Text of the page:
Jaw-droppingly stupid and offensive

Dana over at North Shore Politics writes “although I am not even a practicing Catholic, I was offended by it.”

By what? This statement made this morning on ABC news:

What our viewers will notice is that, among these 115 cardinals, who are wearing what looks like women’s garb, that there are no women. That is something the next pope is going to have to address.

Says Dana: I was disgusted by that. How disrespectful for one (thing) and pompous for another.

I thought it was a stupid, thoughtless, biased, agendized and clumsy thing to say, myself.

Just to check, because I know sometimes I can be prickly and take offense where none exists, I sent the ABC blurb to my slightly left-of-center, very devout brother Thom, and his response was succinct: How astoundingly offensive.

Hmmm…seems the vote in unanimous.

Dana sees a connection between this morning’s remark and this, from Sunday night:

The night before the Catholic Cardinals were to begin their conclave to choose a new Pope, the U.S. broadcast network evening newscasts painted the role of women as the most important issue and gave a platform to left-wing church activist Joan Chittister. “The future of the church is now in the hands of 115 men. Some Catholic women find that offensive,” ABC’s David Wright asserted Sunday night in leading into a Chittister soundbite. Wright proceeded to showcase a woman upset that her unborn daughter cannot become a priest, before concluding: “Men and women may be equal in the eyes of God, but many Catholics say in the eyes of the church, there’s still a long way to go.” Wright gave a soundbite to a church defender, but not CBS’s John Roberts who sandwiched two denunciation from Chittister around touting how “a new CBS News poll finds the majority of Catholics think the next Pope should admit women into the priesthood, let priests marry, and allow birth control.” Plus, “52 percent of American Catholics think the church is out of touch.”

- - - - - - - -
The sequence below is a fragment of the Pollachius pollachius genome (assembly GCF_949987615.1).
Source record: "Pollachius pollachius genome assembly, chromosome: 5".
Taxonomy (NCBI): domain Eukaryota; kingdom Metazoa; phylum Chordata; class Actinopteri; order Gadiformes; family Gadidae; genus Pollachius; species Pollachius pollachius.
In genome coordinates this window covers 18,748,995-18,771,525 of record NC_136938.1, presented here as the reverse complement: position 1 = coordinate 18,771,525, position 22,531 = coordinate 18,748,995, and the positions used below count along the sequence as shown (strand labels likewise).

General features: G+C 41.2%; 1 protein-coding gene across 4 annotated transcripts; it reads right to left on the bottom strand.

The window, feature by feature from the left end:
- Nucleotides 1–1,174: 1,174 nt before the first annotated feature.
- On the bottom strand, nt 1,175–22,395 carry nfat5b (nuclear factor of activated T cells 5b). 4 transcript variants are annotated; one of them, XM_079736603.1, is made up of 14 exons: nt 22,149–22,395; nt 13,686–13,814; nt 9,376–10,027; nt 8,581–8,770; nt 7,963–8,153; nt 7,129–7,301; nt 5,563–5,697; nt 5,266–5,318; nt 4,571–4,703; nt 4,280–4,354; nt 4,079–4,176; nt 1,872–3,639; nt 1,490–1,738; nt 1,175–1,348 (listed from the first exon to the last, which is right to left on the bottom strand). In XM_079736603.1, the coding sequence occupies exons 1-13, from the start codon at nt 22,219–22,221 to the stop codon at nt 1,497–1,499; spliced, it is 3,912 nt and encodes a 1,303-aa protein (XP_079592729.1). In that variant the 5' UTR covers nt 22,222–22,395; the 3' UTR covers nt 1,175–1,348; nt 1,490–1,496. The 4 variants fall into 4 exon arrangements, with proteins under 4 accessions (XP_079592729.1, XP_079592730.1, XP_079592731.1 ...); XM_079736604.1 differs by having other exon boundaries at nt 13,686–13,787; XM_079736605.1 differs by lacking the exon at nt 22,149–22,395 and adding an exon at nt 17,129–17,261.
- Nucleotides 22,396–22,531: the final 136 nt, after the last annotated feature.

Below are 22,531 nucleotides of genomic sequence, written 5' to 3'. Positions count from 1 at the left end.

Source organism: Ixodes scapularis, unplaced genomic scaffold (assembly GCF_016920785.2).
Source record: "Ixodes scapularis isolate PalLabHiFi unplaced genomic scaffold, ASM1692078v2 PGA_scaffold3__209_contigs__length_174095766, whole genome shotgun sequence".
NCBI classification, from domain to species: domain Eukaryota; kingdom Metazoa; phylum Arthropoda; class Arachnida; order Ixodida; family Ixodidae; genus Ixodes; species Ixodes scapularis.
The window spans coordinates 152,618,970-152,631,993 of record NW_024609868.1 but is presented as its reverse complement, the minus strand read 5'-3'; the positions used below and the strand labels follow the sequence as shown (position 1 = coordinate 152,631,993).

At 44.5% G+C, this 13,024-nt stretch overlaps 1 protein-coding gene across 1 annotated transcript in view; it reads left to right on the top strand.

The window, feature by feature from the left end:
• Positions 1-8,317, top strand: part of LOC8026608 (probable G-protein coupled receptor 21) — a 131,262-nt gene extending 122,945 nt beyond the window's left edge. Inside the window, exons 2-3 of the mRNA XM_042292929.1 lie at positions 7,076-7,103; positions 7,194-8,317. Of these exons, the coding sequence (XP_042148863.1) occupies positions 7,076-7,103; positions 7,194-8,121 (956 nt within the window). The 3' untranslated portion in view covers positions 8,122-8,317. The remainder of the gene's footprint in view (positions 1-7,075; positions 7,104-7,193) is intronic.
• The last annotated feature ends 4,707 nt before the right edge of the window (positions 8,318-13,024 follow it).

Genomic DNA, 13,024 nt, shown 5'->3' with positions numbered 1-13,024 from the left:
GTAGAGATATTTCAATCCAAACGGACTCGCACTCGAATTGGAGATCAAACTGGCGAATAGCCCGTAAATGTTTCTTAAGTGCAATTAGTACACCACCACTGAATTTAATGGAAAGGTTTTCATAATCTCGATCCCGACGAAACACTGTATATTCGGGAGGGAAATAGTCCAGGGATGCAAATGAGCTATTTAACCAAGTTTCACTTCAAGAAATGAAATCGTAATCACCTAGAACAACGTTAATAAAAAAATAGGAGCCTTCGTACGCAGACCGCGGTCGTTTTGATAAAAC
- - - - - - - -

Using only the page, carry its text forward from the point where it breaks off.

Sr. Joan Chittister has a lot of good things to say on prayer and the practice of monasticism, but she sounds very silly here.

I wonder about those polls. Somehow I figure they’ve polled the Upper West Side and pushed the questions. I wonder what sort of response they’d get if they polled, say, Nebraska. Or St. Louis. Or Denver.

Sr. Joan Chittister, who has been all over the television spouting off her opinion also said here: ” (if women are not allowed ordination) …we’re going to lose an entire generation of young women and we’re going to lose them quickly.”

Oh, sister, what HOGWASH! Seems to me the Church of England ordained women and STILL lost at least an entire generation of “young women” AND “young men” (is it worse to lose the women than the men?). That so-very-progressive Church will cease to exist in twenty years, but by all means, let’s jump on board the careening train as it jumps the rails.

All of these folks who are insisting that “the church must change and get with the times” are quite simply full of it. Those churches which have decided to live the age throughout the faith are falthering and flaming out – they lost all credibility when they decided that everything they preached for 2000 years didn’t really matter, after all. Female ordination has fixed nothing.

As I have said over and over (check out the feminism catagory) there are tons of opportunities for legitimate ministry for women in the church. Women’s voices have carried and supported and healed the church throughout the ages. No one is being oppressed, unless they want to think they are. And ordination is not the be-all-and-end-all, and it is not empowering. It’s supposed to be about service and self-abnegation, not self-actualization.

I am frankly so tired of hearing from atheists, agnostics, non-catholics and catholic “progressives” what the church “NEEDS to do,” or “MUST do” in order to become legitimate in their eyes. As my brother Thom says, scroom.

What the press is not telling you – will not cover – is that there is a true springtime occuring within the church, that for all of the hand-wringing about vocations, the numbers are up across the board, for female religious, male religious and priests. Worldwide, there are more seminarians studying for the priesthood today than in 1961. That doesn’t mean there isn’t a shortage – there is – the church has continued to grow, even during the past three decades of turbulence and lost vocations. But things are changing. Young adults are embracing orthodoxy and moving away from the tired, baby-boomer, it’s all about US, the laity rhetoric and daring to be truly revolutionary in proclaiming that IT’S ALL ABOUT CHRIST, not us.